I’ve been anticipating CODA since it’s triumphant premiere at Sundance earlier this year. The title refers to Child of Deaf Adults and it centers on a high school teen Ruby (Emilia Jones, phenomenal), the only hearing member of the Rossi family. Ever since she was a kid she’s been serving as the interpreter for the family in Gloucester, Massachusetts where they run a fishing business.
Right from its opening scene of her on a boat with her brother and father, I immediately sympathize with Ruby who looks wiser beyond her 17-year existence she lived pretty much with her family. What her brother and parents don’t realize, which is totally understandable, is that Ruby loves to sing. She sings while she’s on a boat fishing and she later joins the choir club at school. Despite Ruby’s initial shyness where she bolted out of her first class, soon her choirmaster/music teacher Bernardo Villalobos aka Mr. V (a vivacious Eugenio Derbez) discovers she’s got a really good voice. So good in fact that he selects her and a fellow pupil Miles (Sing Street’s Ferdia Walsh-Peelo) to do a duet for the choir event and even offers to train her for the Berklee College of Music. The more music becomes a bigger part of Ruby’s life, the more she is torn between pursuing her passion and her duty for her family.
Writer/director Sian Heder sets up the world building of Ruby’s world so wonderfully. I really appreciate her portrayal of the deaf individuals in the way that they don’t see themselves as disabled. They just live their lives differently from the hearing folks but it doesn’t mean their lives are less fulfilling. There’s a moment where Miles remarks admirably about Ruby’s family in that she has a house that feels like home and parents who love each other. Despite their hardship and facing all kinds of business challenges, the Rossis face their struggles together as a family should be. It’s perhaps one of the loveliest portrayal of an American family that feels organic and authentic.
It’s a credible glimpse into a life I’m not familiar with, told from the perspective of a young woman who’s just coming into her own. There’s a scene between Ruby and Mr. V where she said that she’s never done anything without her family before which I find so genuinely moving. There’s something so earnest and matter of fact about how Ruby approaches things that I find so endearing, even inspiring. I think teenagers often get a bad rap in the way they’re portrayed in the movies, that they’re lazy, entitled and clueless. Well, let’s just say Ruby isn’t your typical teenager and she leads a pretty tough life as a young girl, balancing school and her family business, even waking up at 3 am daily to go fishing.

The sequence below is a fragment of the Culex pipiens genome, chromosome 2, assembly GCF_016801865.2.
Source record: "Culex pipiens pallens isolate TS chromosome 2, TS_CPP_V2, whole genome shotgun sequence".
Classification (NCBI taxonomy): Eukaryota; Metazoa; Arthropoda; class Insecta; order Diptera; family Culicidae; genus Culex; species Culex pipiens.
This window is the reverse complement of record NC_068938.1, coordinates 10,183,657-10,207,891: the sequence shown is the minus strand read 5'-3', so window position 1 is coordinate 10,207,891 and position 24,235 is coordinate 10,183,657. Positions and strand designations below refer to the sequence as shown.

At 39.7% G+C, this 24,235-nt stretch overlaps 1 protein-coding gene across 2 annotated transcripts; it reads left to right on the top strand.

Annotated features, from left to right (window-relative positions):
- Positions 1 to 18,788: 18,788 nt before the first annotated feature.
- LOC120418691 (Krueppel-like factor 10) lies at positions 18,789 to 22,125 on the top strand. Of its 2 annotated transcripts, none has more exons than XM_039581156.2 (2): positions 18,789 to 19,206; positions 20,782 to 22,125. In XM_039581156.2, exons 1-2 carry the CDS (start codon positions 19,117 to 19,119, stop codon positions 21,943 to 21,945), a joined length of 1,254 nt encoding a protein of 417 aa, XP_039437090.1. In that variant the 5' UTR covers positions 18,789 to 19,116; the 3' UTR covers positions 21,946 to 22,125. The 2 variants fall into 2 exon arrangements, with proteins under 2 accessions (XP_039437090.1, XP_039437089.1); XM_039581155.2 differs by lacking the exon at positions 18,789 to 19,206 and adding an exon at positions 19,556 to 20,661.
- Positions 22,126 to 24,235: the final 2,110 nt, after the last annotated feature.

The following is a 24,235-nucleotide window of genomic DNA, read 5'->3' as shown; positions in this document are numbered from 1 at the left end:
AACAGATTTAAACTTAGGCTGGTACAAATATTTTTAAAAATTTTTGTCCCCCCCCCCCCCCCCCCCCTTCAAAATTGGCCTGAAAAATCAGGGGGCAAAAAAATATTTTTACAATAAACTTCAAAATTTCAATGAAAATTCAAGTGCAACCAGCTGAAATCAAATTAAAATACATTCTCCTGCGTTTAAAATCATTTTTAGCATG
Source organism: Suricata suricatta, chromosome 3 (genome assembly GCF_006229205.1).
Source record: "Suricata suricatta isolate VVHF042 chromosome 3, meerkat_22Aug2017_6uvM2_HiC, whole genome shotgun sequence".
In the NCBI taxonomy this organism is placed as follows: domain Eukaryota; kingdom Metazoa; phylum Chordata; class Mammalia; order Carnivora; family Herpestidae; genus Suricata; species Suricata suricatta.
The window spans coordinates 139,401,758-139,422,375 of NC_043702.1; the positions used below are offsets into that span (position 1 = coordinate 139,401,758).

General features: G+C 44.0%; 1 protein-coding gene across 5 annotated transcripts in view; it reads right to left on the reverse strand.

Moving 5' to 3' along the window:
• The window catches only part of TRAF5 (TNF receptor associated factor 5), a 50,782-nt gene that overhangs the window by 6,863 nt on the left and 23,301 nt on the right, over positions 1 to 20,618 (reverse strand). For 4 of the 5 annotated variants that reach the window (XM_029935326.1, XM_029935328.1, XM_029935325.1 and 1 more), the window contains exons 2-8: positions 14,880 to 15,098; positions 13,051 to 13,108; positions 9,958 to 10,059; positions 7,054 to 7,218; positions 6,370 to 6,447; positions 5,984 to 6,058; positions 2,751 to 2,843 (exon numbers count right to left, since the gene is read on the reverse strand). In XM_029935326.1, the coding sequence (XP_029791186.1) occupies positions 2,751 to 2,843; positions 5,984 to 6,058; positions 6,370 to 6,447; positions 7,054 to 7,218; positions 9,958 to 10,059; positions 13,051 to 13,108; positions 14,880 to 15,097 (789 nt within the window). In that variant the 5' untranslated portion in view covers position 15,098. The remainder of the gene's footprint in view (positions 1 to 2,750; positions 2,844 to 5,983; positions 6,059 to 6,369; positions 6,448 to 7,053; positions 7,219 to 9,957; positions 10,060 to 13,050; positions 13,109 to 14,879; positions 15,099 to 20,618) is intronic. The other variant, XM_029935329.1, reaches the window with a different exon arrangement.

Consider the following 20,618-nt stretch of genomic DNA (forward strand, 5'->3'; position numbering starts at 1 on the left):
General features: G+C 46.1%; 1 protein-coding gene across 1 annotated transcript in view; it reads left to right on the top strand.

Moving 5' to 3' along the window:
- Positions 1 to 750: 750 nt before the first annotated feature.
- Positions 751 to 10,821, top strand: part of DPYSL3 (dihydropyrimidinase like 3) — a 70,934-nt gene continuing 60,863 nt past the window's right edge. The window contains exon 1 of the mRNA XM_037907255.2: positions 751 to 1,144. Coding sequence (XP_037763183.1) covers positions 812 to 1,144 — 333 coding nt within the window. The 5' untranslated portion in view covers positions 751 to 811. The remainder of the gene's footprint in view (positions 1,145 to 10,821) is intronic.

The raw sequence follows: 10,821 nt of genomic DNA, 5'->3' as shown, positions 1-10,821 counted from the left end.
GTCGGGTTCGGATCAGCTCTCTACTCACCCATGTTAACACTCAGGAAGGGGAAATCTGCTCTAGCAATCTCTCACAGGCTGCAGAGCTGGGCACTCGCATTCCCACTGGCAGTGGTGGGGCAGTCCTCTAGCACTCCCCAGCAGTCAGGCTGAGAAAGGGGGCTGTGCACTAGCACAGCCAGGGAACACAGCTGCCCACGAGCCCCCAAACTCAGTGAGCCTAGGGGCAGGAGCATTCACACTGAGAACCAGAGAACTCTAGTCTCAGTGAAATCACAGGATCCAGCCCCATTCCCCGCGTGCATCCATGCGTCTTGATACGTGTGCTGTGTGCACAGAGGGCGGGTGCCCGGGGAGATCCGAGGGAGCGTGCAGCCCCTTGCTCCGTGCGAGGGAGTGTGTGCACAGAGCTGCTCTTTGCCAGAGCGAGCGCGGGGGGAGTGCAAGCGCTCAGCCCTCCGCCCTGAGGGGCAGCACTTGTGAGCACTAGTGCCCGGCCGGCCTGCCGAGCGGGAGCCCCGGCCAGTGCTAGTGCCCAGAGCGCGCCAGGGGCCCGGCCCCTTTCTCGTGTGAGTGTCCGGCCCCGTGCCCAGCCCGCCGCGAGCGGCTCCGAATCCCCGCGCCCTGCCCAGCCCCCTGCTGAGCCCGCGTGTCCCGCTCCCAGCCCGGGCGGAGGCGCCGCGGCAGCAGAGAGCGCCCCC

I’m glad Heder cast actual deaf actors to make up Ruby’s family. Troy Kotsur is especially delightful and hilarious as Ruby’s dad Frank, providing such comic relief with his intensely-elaborate ASL signing. Marlee Matlin is quite a revelation in a role as a working-class wife Jackie with an unabashedly sexual relationship with her husband. Daniel Durant also has some memorably defiant moment as Ruby’s brother Leo. Walsh-Peelo didn’t get as much to do here as he did in Sing Street, but he’s got a sweet presence as Ruby’s boyfriend.
Derbez is absolutely fun to watch as Mr. V who balances his enthusiasm for Ruby’s talent with some tough love. I wish I had a teacher half as fun and supportive as him. Now, the star of the show is definitely Emilia Jones who I found out after watching the movie is a Brit!! I was totally floored by her performance, not only does she have to master an American accent, she also has to learn ASL for the film. It’s an Oscar-worthy performance and I hope she won’t get forgotten come award season.
I’ve since learned that CODA is actually an English-language remake of the 2014 French-language film La Famille Bélier. Apparently the French film producer himself approached Heder to direct the remake but wishes that she makes the film unique for the American audiences. Well, Heder certainly did an astonishing job reinventing the story and making it her own. The pacing and the way she structures the story works really well in that it immediately immerses you in the character’s journey. The sound design is fantastic as well, I especially love how the sound is completely turned off during the duet scene as the camera pans to Rossi’s family watching her perform… putting us in their shoes so to speak where they can’t hear anything during that segment is powerful and deeply moving.
Heder also peppers the film with plenty of memorable moments I know I’ll remember for years to come, such as the tender moment Ruby and her dad share sitting on their truck under the stars following the choir. Frank asks her daughter to sing and he holds her neck to ‘hear’ the vibration as she sings to him. It’s a genuinely sweet father/daughter moment that also bridges the gap between the worlds of the hearing and the deaf.
I’m not surprised Apple snatched the film at Sundance for a festival-record $25 million. I sure hope Sian Heder continues to get prominent work in Hollywood and that there’ll be more opportunities for deaf talents in the industry.
CODA is released on AppleTV+ on August 13.